You will like the new spell mastery rules (or at least everyone else does); Rather than just receiving a one less stress die, each spell has an associated skill. Each level of skill you have gives the magus one less stress die, a +1 bonus to their casting roll and a special ability with the spell. Special abilities that are covered in the core book are multi casting, fast casting, quiet casting, still casting, and increased penetration (there are some other options in the true lineages book). Different magi will now master a given spell in different ways as is appropriate for their experience and personality.

The bonus acquired from vis boosting for penetration has been reduced to +2 per pawn (I believe that this is a good thing as I considered vis boosting overpowered in previous editions).

Vis boosting for range/duration/target has been eliminated (this makes the system more consistent but it never really bugged me before).

Characters can now gain penetration multipliers for arcane connections, horoscopes, true names, etc. (I love this especially as penetration is now more important).

Four of the houses are now mystery cults, the mystery mechanics have been simplified and they're now a larger part of the game.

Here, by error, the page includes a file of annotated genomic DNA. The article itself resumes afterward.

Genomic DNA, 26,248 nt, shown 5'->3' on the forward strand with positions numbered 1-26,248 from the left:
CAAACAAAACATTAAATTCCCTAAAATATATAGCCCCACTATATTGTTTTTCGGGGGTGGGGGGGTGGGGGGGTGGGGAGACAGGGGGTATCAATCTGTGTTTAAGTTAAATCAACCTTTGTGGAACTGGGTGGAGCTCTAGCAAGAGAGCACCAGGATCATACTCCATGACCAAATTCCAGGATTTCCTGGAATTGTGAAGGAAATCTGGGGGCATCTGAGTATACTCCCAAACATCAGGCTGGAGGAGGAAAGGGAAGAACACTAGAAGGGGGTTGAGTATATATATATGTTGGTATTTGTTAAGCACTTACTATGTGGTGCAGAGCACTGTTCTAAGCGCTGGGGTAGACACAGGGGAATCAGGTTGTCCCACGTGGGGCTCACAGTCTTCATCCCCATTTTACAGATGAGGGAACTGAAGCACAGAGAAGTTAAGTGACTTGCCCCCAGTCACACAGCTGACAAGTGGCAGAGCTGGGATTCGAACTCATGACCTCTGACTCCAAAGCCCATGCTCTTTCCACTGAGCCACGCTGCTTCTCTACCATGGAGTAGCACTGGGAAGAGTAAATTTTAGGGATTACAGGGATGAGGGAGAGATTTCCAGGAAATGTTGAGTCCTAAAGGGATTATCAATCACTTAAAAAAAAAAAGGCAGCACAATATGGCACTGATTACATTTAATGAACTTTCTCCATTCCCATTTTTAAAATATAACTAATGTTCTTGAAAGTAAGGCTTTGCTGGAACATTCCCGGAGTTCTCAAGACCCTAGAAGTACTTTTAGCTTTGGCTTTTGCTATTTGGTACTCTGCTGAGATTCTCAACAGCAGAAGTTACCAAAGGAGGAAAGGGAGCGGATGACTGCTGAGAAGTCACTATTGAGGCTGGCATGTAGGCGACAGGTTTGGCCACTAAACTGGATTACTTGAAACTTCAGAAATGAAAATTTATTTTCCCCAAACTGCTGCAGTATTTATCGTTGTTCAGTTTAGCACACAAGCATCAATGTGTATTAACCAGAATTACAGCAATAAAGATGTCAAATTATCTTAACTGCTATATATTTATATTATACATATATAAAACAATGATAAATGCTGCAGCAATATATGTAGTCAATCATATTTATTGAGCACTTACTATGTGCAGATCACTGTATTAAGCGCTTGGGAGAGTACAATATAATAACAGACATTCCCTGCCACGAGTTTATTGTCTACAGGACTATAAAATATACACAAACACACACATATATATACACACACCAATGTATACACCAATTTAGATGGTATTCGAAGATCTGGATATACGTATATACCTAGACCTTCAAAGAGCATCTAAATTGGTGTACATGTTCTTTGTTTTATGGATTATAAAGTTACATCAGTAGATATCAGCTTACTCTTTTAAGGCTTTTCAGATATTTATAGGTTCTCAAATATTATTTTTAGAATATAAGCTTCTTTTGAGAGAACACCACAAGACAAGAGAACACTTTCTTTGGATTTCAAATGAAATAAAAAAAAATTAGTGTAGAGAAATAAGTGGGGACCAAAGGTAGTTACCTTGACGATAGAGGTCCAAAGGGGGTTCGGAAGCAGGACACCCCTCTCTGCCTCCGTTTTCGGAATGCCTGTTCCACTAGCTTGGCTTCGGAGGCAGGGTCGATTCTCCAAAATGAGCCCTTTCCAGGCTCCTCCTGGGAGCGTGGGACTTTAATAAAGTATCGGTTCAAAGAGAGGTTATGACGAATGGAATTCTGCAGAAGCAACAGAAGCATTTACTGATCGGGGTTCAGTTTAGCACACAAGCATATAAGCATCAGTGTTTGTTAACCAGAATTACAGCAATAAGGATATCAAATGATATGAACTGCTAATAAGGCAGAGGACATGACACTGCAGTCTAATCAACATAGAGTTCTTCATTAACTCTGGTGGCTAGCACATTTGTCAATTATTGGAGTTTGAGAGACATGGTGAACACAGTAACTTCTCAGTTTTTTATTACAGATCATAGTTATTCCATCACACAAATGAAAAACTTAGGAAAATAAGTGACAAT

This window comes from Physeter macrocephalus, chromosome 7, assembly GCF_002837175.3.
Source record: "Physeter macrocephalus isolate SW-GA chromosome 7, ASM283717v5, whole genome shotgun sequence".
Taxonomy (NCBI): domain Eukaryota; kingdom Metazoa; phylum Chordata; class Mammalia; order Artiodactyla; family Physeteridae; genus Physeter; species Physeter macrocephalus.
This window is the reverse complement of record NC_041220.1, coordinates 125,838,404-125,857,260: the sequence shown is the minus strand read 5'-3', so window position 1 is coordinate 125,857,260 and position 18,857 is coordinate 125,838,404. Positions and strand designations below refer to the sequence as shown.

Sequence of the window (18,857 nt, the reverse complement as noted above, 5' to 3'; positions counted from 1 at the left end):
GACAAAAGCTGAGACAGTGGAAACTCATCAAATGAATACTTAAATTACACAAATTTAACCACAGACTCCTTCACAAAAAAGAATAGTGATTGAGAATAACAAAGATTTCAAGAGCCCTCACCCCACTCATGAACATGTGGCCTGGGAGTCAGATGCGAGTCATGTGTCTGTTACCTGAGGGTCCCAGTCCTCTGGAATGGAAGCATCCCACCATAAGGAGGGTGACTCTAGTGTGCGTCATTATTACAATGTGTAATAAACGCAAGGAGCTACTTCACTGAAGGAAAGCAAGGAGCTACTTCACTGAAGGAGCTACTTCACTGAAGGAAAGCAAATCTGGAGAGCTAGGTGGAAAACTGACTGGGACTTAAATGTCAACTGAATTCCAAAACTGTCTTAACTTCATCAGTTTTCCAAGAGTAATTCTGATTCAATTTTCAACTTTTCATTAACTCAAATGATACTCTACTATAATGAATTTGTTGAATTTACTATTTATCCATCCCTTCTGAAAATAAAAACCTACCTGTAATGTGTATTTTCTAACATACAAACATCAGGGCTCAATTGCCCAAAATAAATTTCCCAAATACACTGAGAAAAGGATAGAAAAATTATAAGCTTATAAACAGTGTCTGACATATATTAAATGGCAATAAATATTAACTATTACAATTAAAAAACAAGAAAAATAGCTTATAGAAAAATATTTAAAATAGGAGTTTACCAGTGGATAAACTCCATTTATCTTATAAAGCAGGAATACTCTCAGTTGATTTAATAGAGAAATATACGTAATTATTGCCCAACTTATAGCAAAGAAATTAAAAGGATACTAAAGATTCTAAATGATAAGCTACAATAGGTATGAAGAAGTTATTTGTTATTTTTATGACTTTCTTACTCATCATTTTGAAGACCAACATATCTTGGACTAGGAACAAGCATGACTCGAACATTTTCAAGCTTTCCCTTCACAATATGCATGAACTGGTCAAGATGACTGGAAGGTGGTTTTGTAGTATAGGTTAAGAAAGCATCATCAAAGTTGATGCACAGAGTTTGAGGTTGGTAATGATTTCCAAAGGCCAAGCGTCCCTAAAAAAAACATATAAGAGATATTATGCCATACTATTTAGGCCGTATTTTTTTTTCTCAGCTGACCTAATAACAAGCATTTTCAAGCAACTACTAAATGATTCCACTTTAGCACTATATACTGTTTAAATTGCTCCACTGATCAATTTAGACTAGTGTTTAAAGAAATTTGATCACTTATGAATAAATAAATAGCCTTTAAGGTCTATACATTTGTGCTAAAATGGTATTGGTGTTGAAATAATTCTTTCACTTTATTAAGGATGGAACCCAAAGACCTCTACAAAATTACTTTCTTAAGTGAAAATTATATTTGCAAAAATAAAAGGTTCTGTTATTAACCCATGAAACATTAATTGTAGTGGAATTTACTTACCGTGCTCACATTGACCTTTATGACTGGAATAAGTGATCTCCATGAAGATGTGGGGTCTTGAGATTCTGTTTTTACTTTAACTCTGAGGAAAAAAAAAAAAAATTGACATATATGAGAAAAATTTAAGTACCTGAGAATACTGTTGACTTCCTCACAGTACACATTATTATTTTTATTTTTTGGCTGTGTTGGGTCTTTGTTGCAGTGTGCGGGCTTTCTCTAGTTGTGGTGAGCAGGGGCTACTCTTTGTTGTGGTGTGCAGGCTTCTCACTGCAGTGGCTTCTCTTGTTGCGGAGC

Certamens now involve real decisions and trying to double think your opponent rather than being decision-free dice fests.

Well, more internal consitency would be welcome - don't get me wrong I love 4th, and started in 2nd - but now that I am trying to put things together I keep running into big holes like "fearie powers can't be resisted by normal magic" well that's just great. What is "normal magic"? Anyway - don't mind my frustration. Suffice it to say that if 5th ed. tightens things up I would be greatful.

That was just today as I was pouring over the 4th ed. fearies book - neat but annoying.

I notice quite a bit of stuff on these boards about how the magic conforms to the worldview of mythic Eurpoe - this is very encouraging.